The Secret: A Rant Against Self-Help Pseudo-Science
Every few years, a new book or movie captures the New Age Heart of the World (or at least middle class America). These bestsellers promise of everything from enlightenment and powers of levitation to riches and world peace, and are hawked with all the sincerity, appeal and effectiveness of a celebrity diet fad.
This season’s run-away hit is called The Secret. It’s a book, it’s a DVD, it’s a down-loadable video file. It slices, it dices, it steams the wrinkles out of your laundry while you sleep.
It also manages to misrepresent science, history, and philosophy. It belittles the hard work and exceptional achievements of individuals like Einstein, Shakespeare and da Vinci (all of whom are pictured in the introduction of the DVD, and are presumed successful because they knew The Secret) Ito promotes a philosophy of narcissism which blames victims for their own circumstances. All of this for the purchase price of 19.95 (or just $4.95 pay per view, online)
But never mind all that… quit focusing on the negatives! Because that is, in fact, the big Secret: Think Positive. That’s it. If you learn The Secret you can get rich, and healthy, successful, popular, famous and oh yeah, did we mention RICH? (and did we mention 4.95, pay per view?)
The Secret isolates the popular notion of positive-visualization, cranks it into hyperdrive, and applies it to to the Self and personal desire. Then it slaps on a label of The Law of Attraction, and pretends that the whole thing is a revelation backed by both modern science and thousands of years of wisdom.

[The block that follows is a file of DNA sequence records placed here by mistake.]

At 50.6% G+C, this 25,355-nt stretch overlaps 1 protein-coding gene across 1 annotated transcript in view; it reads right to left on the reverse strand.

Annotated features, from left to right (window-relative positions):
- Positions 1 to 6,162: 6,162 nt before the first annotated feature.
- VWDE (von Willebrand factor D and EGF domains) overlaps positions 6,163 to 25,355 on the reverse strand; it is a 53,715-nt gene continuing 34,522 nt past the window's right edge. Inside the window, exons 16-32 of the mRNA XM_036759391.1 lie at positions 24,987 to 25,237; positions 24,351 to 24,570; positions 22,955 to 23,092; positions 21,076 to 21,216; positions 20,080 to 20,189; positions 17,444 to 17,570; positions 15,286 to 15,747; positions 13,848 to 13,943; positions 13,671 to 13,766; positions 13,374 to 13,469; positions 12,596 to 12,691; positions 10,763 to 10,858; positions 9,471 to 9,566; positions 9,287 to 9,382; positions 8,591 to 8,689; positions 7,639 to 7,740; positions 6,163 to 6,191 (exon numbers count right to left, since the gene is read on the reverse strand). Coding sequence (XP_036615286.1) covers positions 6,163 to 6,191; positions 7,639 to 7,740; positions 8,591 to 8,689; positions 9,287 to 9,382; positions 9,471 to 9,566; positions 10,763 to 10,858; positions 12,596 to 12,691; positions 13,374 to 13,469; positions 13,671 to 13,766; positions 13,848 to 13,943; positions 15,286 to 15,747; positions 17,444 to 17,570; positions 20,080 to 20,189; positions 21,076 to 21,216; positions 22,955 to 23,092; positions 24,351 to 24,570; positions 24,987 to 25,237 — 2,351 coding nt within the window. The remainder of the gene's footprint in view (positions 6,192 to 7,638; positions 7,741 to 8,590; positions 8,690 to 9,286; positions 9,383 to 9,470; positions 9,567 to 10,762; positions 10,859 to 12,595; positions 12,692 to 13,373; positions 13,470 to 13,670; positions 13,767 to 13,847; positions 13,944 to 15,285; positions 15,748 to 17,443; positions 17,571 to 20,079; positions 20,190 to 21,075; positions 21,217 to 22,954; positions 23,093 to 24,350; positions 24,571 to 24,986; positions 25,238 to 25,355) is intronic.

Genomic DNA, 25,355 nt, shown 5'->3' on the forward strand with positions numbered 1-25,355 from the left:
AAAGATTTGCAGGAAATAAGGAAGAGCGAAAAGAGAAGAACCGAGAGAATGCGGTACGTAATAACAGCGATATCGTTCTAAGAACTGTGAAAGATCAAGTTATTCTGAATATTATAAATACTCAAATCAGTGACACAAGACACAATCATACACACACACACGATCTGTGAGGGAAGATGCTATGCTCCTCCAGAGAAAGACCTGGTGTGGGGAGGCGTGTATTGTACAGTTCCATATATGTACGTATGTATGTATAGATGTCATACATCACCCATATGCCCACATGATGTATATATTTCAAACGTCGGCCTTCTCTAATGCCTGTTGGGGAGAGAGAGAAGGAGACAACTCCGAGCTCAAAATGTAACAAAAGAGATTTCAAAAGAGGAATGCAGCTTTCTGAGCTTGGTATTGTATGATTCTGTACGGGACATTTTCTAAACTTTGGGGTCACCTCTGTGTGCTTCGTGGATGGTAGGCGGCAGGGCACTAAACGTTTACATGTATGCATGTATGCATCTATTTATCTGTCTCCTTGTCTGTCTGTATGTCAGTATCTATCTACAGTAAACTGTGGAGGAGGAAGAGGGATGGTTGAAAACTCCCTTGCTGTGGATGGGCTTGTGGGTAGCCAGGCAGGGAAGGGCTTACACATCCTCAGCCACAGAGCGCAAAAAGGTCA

The oogity factor is unbelievable here. I’d really fall in love with this, in a B-movie kind of way, it if it weren’t so spiritually, philosophically, historically, scientifically and religiously bankrupt.
The Secret’s Law of Attraction isn’t a proper law by legal or scientific standards; it’s just the idea that our thoughts determine our destiny, with a pseudo-scientific label attached.
Plenty of modern books have been sold on the subject, and it’s been floating around under that name for a hundred years at least (according to Wikipedia) I vaguely remember it being a concept in Western Occultism as well (a movement that’s always been fond of making up pretentious sounding laws) though I’m too lazy to go look it up right now.
So the premise behind The Secret it isn’t a new idea, or even a recently uncovered secret of the ages; it’s just positive thinking with better marketing.
Prettied up in antiqued parchment and images that draw on the Da Vinci Code Craze, the editing of the first DVD intro implies ancient and violent conspiracies to suppress this information.
References to long standing and powerful secret societies really help get movies and books onto the best sellers lists, it seems.
But here’s the Secret, the free version. To get what you want in life, says the film, all you have to do is think about what you want, and avoid thinking about what you don’t want. You don’t even have to monitor your thoughts with much discipline. According to the trailer on YouTube, it’s all taken care of for you, automatically, once you understand The Secret (which isn’t a secret, but they’ll sell it to you anyway).
As an example of a just-add-water instant success program, The Secret is impressive.
In fact, I’m not sure it even requires water; it certainly doesn’t require work.
There’s the rub.
Positive thinking is just one potential part of that effort, and not even a necessary part of that effort.